LOS ANGELES—Members of the International Alliance of Theatrical Stage Employees, Moving Picture Technicians, Artists and Allied Crafts (IATSE) have voted to ratify two contracts, the Basic Agreement, and the Area Standards Agreement, with the Alliance of Motion Picture and Television Producers (AMPTP), the trade group representing producers, major studios and streaming services.
The vote averts what would have been a historic strike but was relatively close and the deal was rejected by Los Angeles locals.
“From start to finish, from preparation to ratification, this has been a democratic process to win the very best contracts,” said IATSE international president Matthew Loeb. “The vigorous debate, high turnout, and close election, indicates we have an unprecedented movement-building opportunity to educate members on our collective bargaining process and drive more participation in our union long-term.”
Contracts between IATSE and AMPTP address quality-of-life issues such as rest and meal breaks; boost revenues from streaming; include raises for all members and lift those at the bottom to a living wage.
IATSE uses an electoral college style system through which locals are assigned delegates based on their size of memberships. Members vote within their local union and once a local reaches a majority vote, to either ratify or reject, all delegate votes are assigned to the majority result.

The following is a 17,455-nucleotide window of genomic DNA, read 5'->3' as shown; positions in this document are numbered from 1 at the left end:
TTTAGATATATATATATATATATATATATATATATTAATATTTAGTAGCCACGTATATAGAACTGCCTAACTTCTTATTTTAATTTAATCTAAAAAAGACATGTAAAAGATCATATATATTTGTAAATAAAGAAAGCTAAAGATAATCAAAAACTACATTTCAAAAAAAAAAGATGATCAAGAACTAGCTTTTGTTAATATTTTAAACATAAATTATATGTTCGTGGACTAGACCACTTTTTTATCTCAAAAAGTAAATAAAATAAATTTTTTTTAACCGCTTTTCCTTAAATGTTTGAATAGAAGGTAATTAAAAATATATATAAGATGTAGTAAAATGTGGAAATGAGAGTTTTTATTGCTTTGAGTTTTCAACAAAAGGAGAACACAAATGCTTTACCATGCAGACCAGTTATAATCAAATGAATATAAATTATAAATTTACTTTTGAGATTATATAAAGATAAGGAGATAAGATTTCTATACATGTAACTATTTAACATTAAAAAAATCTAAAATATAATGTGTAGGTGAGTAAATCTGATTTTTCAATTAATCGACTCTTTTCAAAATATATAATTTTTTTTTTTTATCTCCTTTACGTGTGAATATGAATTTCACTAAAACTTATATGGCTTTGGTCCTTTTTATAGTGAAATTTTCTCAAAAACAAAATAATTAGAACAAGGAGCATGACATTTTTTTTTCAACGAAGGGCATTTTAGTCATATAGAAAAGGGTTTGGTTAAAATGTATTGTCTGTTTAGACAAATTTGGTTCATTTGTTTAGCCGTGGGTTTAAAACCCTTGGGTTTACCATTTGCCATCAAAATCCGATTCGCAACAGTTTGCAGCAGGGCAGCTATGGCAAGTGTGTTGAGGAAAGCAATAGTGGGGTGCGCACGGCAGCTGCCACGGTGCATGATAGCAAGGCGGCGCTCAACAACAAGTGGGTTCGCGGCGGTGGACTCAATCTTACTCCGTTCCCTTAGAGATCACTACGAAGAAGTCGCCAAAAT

In the end, the combined vote was 359 delegates (56%) to 282 (44%), out of 641 total delegate votes from the 36 local unions eligible.
For the Basic Agreement the vote was 256 voting yes to 188 no and for the Area Standards Agreement the yes vote was 103 to 94 no votes.
The popular vote was much closer. A combined 50.3% voted yes and 49.7% voted no for both contracts. For the Basic Agreement the popular vote came in at 49.6% yes to 50.4% no. On the Area Standards Agreement the popular vote stands at 52% yes to 48% no.
For the Basic Agreement eight locals voted yes and five locals voted no.
Among the Area Standards local unions, 14 locals voted yes and nine voted no.
Turnout was high, the union said. Seventy-two percent of the 63,209 members eligible to vote cast ballots. Bargaining teams for all 36 local unions involved had endorsed passage and both agreements passed, the union said.
Future US's leading brands bring the most important, up-to-date information right to your inbox
Thank you for signing up to TV Tech. You will receive a verification email shortly.
There was a problem. Please refresh the page and try again.